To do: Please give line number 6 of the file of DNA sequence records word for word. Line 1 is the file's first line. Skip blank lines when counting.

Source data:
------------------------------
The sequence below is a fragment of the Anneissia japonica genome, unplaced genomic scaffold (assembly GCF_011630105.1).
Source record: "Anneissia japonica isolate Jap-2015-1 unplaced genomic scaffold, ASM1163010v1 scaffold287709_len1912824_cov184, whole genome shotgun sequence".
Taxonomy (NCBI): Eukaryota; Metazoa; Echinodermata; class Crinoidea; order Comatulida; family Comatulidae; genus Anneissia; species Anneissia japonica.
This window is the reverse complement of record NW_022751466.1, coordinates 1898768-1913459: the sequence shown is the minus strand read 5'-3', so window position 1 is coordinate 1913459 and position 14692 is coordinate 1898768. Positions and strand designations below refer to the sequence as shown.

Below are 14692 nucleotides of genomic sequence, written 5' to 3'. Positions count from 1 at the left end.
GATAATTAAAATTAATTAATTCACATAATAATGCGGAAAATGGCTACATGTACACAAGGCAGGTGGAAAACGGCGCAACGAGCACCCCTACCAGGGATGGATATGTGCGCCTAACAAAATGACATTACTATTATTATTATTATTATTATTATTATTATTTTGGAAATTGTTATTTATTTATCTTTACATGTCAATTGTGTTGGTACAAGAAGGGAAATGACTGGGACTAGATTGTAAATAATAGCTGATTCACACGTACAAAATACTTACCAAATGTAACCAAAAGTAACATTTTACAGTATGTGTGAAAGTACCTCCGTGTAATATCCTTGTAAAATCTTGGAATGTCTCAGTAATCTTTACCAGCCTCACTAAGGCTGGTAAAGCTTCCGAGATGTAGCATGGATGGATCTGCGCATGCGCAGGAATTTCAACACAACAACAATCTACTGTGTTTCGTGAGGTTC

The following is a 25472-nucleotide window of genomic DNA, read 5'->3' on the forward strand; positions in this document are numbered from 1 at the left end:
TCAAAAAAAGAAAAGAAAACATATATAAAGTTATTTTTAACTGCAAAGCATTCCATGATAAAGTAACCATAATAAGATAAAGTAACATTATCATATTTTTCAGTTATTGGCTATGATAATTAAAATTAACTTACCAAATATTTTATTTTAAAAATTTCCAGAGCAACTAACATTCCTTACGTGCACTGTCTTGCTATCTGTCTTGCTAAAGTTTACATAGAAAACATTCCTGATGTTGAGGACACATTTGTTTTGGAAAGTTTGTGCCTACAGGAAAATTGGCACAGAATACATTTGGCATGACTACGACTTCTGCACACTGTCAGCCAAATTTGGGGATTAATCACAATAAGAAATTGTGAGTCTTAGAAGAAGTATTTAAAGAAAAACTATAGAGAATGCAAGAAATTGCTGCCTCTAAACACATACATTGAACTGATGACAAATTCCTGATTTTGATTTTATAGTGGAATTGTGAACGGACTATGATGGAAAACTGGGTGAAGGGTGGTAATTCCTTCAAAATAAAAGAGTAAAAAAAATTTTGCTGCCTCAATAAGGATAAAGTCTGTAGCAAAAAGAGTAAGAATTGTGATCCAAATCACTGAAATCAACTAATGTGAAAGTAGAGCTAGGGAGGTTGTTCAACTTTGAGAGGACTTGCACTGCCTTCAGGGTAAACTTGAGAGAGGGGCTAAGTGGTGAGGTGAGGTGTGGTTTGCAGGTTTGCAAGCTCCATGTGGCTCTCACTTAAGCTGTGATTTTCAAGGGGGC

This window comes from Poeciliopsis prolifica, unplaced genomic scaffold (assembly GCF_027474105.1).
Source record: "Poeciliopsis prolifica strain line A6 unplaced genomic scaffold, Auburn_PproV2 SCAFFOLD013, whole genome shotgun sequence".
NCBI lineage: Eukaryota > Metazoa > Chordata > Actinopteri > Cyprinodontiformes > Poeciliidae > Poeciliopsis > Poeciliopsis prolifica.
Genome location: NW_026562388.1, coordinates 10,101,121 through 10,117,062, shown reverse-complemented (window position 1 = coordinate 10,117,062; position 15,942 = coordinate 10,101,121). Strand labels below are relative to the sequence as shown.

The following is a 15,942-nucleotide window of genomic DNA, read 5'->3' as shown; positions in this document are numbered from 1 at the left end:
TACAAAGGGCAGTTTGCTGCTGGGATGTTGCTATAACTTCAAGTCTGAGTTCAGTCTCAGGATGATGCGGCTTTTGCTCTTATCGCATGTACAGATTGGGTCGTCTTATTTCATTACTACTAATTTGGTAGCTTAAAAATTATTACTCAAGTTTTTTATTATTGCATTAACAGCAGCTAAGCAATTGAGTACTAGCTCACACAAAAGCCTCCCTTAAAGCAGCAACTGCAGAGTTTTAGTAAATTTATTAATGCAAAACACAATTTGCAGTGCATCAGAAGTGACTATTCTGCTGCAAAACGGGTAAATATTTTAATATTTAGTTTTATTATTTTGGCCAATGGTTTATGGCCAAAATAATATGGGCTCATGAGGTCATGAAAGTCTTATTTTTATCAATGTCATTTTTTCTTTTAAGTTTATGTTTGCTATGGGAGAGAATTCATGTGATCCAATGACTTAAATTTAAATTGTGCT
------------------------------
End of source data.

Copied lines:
GATAATTAAAATTAATTAATTCACATAATAATGCGGAAAATGGCTACATGTACACAAGGCAGGTGGAAAACGGCGCAACGAGCACCCCTACCAGGGATGGATATGTGCGCCTAACAAAATGACATTACTATTATTATTATTATTATTATTATTATTATTTTGGAAATTGTTATTTATTTATCTTTACATGTCAATTGTGTTGGTACAAGAAGGGAAATGACTGGGACTAGATTGTAAATAATAGCTGATTCACACGTACAAAATACTTACCAAATGTAACCAAAAGTAACATTTTACAGTATGTGTGAAAGTACCTCCGTGTAATATCCTTGTAAAATCTTGGAATGTCTCAGTAATCTTTACCAGCCTCACTAAGGCTGGTAAAGCTTCCGAGATGTAGCATGGATGGATCTGCGCATGCGCAGGAATTTCAACACAACAACAATCTACTGTGTTTCGTGAGGTTC